"May the Great God, whom I worship, grant to my Country, and for the benefit of Europe, a great and glorious Victory! and may no misconduct in any one tarnish it! And may humanity, after Victory, be the predominant feature in the British Fleet! - For myself, individually, I commit my life to Him who made me; and his blessing light upon my endeavours for serving my Country faithfully! - To Him I resign myself, and the Just Cause which is entrusted to me to defend! Amen, Amen, Amen!"
|--||Lord Nelson’s Prayer,|
October 21, 1805
- During World War II the Japanese Army had six different kinds of ammunition for its aircraft, while the Japanese Navy had seven, only one of which was interchangeable with that of the Army, whereas the U.S. Army and Navy together used just three types – .30 and .50 caliber, and 20mm.
- During World War I, Swiss nationals made up 5.6 percent of the NCOs in the French Foreign Legion.
- In 856, Rabanus Maurus, a Frankish scholar, accepted a commission from King Lothair II of Lothringia (i.e., Lorraine) to provide a new edition of Vegetius’ fourth century classic study of the Roman Army, De rei militari, for the purpose of making it useful “in modern times.”
- The Peenemunde Museum, commemorating the rocketry work done for the Third Reich by Werner von Braun and others, has a picture of the 118 scientists who worked on the V-2, a photo actually taken some time after the war, at the U. S. Army's rocket research center in Huntsville, Ala., where they had all found employment.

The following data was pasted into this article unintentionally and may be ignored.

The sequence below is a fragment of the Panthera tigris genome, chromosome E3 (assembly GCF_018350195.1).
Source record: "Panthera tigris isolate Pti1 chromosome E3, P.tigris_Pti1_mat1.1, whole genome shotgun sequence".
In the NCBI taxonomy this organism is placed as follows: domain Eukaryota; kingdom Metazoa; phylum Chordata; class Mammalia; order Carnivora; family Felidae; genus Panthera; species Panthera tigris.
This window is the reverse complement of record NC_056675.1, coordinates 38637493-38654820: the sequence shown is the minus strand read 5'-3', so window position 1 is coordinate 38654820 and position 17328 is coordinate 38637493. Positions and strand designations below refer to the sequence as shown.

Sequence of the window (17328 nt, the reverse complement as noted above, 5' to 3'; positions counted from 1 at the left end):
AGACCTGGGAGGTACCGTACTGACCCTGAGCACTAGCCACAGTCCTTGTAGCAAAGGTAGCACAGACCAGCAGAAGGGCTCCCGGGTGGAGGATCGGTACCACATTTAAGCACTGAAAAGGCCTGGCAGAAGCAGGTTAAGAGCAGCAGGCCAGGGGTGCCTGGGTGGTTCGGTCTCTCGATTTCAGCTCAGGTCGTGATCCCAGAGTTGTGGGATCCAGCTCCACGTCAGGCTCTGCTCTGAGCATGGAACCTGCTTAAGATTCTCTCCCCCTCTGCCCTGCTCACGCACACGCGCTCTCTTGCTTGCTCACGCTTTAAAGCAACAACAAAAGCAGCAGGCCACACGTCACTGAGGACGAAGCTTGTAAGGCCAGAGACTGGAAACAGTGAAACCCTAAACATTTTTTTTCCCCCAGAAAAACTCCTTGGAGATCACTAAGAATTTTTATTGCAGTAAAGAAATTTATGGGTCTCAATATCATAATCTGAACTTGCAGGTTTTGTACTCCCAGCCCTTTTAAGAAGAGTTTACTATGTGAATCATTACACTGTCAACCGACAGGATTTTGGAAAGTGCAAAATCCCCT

- Between the War of the Austrian Succession (1740-1747) and the Seven Years' War (1756-1763), Louis Turpin de Crissé, a highly regarded French cavalryman and author of a valuable military handbook, passed his time as a Trappist monk.
- The first American officer to be gassed on the Western Front during World War I, was Captain Robert H. Wilder, while on a fact-finding mission to the front in France during October of 1917, on behalf of New York's Veteran Corps of Artillery, which was—and is—a unit of the state militia, but not a part of the National Guard.
- For New Year's of 1805, an unknown donor treated each of the 3,000 men employed at Britain's Portsmouth Dockyard to a pint of strong beer.
- In mid-1942, President Roosevelt received a note from Chief-of-Naval Operations Ernest J. King, who observed that as his 64th birthday was coming up in November, he was subject to mandatory retirement, to which the president replied, "So what, old top? I may send you a birthday present," and there the matter rested.
Portions of "Al
Nofi's CIC" have appeared previously in Military Chronicles,
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Chronicles (www.militarychronicles.com), used with permission, all rights